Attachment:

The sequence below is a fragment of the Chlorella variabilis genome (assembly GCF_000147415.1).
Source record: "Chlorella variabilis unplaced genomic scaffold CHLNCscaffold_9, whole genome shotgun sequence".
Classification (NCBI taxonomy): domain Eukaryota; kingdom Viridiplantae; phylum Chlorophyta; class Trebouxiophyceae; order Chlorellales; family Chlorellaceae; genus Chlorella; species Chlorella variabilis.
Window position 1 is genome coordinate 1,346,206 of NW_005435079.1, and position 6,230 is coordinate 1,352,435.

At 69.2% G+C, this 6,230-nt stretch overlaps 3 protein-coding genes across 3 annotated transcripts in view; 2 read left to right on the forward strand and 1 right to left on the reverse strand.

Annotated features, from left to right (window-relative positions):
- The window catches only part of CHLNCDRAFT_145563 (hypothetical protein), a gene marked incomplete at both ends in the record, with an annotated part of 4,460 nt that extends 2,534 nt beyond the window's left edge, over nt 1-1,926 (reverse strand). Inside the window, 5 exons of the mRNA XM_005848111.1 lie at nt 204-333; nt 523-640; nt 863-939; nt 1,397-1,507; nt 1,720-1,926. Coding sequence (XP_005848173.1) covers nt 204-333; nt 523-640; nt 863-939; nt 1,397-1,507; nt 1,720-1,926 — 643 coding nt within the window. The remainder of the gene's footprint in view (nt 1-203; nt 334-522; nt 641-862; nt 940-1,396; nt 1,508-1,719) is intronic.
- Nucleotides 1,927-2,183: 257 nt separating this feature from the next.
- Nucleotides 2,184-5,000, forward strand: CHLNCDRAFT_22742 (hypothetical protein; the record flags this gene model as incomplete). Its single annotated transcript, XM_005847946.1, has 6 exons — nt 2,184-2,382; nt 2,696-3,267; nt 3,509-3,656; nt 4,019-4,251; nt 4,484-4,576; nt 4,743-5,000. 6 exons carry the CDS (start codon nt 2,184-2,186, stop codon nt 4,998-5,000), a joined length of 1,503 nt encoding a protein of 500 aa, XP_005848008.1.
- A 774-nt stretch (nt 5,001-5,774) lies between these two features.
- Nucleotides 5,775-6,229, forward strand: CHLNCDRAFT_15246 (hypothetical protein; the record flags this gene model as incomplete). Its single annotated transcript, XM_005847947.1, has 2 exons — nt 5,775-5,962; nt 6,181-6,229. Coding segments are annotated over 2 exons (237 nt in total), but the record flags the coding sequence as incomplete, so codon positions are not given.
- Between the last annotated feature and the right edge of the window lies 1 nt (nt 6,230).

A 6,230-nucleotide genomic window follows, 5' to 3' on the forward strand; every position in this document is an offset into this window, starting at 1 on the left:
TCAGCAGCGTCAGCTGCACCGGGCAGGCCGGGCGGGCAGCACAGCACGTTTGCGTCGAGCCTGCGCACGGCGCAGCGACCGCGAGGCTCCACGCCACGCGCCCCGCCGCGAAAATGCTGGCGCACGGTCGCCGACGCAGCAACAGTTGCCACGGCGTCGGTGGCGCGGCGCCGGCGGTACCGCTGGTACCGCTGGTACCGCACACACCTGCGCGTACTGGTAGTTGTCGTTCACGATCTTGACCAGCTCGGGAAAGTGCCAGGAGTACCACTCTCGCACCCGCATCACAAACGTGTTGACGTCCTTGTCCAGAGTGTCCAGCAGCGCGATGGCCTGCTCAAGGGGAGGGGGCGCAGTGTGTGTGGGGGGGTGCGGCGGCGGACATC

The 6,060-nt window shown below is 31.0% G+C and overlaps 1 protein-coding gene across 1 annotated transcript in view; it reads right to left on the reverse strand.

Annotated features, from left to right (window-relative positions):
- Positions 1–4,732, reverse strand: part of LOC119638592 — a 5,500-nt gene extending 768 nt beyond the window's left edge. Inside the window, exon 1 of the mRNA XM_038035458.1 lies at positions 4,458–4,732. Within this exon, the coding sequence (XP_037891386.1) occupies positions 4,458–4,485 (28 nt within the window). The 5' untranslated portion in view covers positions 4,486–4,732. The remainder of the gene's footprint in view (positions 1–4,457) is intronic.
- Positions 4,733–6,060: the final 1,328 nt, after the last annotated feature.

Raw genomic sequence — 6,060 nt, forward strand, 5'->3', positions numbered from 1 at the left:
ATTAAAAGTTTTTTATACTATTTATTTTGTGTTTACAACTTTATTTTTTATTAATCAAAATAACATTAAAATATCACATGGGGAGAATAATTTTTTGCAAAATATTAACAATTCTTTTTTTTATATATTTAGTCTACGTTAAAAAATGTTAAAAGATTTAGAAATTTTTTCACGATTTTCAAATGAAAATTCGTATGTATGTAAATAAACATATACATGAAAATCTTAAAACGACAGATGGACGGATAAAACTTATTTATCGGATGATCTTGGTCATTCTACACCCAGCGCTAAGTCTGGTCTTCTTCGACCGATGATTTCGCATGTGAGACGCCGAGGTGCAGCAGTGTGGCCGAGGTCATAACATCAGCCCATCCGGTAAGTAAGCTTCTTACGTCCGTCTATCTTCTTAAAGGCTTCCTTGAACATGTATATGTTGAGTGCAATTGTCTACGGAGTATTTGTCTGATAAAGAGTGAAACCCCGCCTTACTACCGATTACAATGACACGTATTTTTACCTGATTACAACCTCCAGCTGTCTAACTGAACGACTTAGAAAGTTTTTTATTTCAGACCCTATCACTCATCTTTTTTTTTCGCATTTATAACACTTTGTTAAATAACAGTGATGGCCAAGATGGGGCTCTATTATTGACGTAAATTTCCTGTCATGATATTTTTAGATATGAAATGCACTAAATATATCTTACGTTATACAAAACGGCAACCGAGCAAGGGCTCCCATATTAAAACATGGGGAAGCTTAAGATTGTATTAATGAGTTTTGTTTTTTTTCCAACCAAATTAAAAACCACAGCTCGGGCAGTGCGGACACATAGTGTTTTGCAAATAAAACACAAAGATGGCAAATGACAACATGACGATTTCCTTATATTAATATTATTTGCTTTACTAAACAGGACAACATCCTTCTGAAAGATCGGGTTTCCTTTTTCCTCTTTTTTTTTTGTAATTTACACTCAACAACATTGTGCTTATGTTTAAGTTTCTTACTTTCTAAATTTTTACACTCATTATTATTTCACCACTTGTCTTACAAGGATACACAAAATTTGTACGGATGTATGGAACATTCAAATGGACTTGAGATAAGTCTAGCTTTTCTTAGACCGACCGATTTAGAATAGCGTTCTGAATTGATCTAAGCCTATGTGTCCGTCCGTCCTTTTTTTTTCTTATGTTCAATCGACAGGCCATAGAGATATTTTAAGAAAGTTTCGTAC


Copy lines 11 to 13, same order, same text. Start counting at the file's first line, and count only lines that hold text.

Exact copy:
- Nucleotides 5,775-6,229, forward strand: CHLNCDRAFT_15246 (hypothetical protein; the record flags this gene model as incomplete). Its single annotated transcript, XM_005847947.1, has 2 exons — nt 5,775-5,962; nt 6,181-6,229. Coding segments are annotated over 2 exons (237 nt in total), but the record flags the coding sequence as incomplete, so codon positions are not given.
- Between the last annotated feature and the right edge of the window lies 1 nt (nt 6,230).

A 6,230-nucleotide genomic window follows, 5' to 3' on the forward strand; every position in this document is an offset into this window, starting at 1 on the left: